augmented reality

Saga takes on Siri and Google Now in mobile context

Saga takes on Siri and Google Now in mobile context

Siri, Google Now and other digital personal assistants have a new rival in the shape of Saga, a mobile app that uses learns from users to provide contextual help, suggestions and more. A free app, currently iPhone-only, Saga pulls in data from Facebook, Twitter and other apps to build an understanding of the individual user, and then crunches that with schedules and preferences to produce suggestions as to nearby restaurants, when would be a good time in the day to run, where friends are (and who users might actually like to hang out with), and other recommendations. However, Saga's future is most definitely in wearables like Google's Glass.

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Valve’s Gabe Newell talks wearable computing, touch and tongues

Valve’s Gabe Newell talks wearable computing, touch and tongues

When he's not trash-talking Windows 8, Valve's Gabe Newell is pondering next-gen wearable computing interfaces and playing with $70,000 augmented reality headsets, the outspoken exec has revealed. Speaking at the Casual Connect game conference this week, Valve co-founder and ex-Microsoftie Newell presented head-up display lag and issues of input and control for wearables as the next big challenge facing mobile computing, VentureBeat reports.

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Wearable technology developer exclaims massive adoption potential

Wearable technology developer exclaims massive adoption potential

This week we had a brief chat with Will Powell, a developer responsible for some rather fantastic advances in the world of what Google has suddenly made a very visible category of devices: wearable technology. With Google's Project Glass nearer and nearer reality with each passing day, we asked Powell how his own projects were making advances at the same time, and how he saw advances in mobile gadgets as moving forward - and possibly away from smartphones and tablets entirely.

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Qualcomm talks mobile benchmarks, user experience, and AR

Qualcomm talks mobile benchmarks, user experience, and AR

Getting started here with Qualcomm we've jumped right into benchmarks. Something that has increasingly been playing a large role in smartphones as a whole, and consumers purchase decisions. Overall when it comes down to it benchmarks should not only test graphics or CPU, but the overall user experience on mobile computing devices.

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Google Glass inspired project brings real-time translation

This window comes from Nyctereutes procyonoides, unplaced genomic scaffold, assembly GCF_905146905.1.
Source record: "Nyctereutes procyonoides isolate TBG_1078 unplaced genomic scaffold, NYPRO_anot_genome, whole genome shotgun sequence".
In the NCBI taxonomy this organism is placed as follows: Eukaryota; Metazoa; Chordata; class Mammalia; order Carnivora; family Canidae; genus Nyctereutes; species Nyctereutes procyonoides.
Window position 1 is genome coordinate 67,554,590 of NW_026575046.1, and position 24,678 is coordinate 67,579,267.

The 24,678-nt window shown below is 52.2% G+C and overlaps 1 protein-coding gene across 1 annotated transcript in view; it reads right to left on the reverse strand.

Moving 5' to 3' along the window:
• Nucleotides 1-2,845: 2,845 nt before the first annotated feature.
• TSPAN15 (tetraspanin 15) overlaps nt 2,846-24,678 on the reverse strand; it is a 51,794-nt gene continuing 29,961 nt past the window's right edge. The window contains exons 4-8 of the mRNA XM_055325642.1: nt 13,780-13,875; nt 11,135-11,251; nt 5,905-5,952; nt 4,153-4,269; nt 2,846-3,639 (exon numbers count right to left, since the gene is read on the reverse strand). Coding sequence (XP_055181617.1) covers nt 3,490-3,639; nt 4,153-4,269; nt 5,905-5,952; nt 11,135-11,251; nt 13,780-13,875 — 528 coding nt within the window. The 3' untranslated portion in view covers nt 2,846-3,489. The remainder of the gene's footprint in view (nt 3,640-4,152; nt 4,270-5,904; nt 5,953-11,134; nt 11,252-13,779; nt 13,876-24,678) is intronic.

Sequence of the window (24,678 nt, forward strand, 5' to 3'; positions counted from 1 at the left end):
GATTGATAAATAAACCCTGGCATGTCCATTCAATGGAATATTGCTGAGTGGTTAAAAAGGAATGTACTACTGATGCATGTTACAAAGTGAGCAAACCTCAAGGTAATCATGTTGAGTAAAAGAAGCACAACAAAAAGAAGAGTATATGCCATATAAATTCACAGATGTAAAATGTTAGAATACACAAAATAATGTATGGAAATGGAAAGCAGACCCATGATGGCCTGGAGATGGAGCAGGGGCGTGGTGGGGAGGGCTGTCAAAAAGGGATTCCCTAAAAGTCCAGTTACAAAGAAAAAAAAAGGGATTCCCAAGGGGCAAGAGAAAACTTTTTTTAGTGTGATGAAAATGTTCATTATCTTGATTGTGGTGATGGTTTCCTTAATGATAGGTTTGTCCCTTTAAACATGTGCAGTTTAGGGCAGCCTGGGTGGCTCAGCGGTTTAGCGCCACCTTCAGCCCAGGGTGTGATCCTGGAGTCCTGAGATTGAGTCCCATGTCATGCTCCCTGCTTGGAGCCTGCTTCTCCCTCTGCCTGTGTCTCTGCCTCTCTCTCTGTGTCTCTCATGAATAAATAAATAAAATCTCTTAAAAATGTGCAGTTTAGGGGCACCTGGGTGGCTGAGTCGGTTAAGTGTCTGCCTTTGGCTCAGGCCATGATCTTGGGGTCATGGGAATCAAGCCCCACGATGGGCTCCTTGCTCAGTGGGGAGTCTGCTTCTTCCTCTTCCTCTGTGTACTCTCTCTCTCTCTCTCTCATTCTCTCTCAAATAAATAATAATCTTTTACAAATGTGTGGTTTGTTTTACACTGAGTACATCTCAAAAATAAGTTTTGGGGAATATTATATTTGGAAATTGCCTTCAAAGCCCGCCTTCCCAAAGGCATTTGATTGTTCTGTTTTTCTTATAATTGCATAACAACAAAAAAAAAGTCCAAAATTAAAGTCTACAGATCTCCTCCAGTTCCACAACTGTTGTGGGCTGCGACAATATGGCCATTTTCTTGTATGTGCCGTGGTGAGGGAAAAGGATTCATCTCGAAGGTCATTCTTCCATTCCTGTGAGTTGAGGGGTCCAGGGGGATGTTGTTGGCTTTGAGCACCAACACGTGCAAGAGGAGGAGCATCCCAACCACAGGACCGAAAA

Google Glass inspired project brings real-time translation

This week the inventor known as Will Powell has created a project with heads-up display technology in mind - near real time translation, right up to the mind's eye. If there's one thing Google's Project Glass has done for the world - even though it's not a product many of us can own quite yet - it's to inspire developers and technicians around the world. What Powell has done here is to take several components and combine them to create a pair of glasses that shows what a person has said in text right after they've said it - translated into any language you like.

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Ikea augmented reality catalog becomes reality

Ikea augmented reality catalog becomes reality

When you think of retailers that are on the bleeding edge of technology, Ikea isn't usually the one that comes to mind. But then again, it did launch its first ever consumer electronics device earlier this year - an Internet-connected TV that comes with a truly-Ikea style stand to hold it. And now the company is enhancing its mobile technology arm.

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Don’t be blind on wearable cameras insists AR genius

Don’t be blind on wearable cameras insists AR genius

The augmented reality researcher at the center of allegations of assault over sporting a wearable computer in public has warned that ubiquitous cameras - and the potential for privacy incidents - are only going to increase. Professor Steve Mann, the father of wearables who claimed McDonald's staff in Paris assaulted him and damaged his advanced EyeTap headset earlier this month, fired back at criticisms that his constantly-running camera was a provocation to the privacy-minded. "Ironically the people most frightened of cameras seem to be the ones who are pointing cameras at us (e.g. big multinational organizations)" Mann argues.

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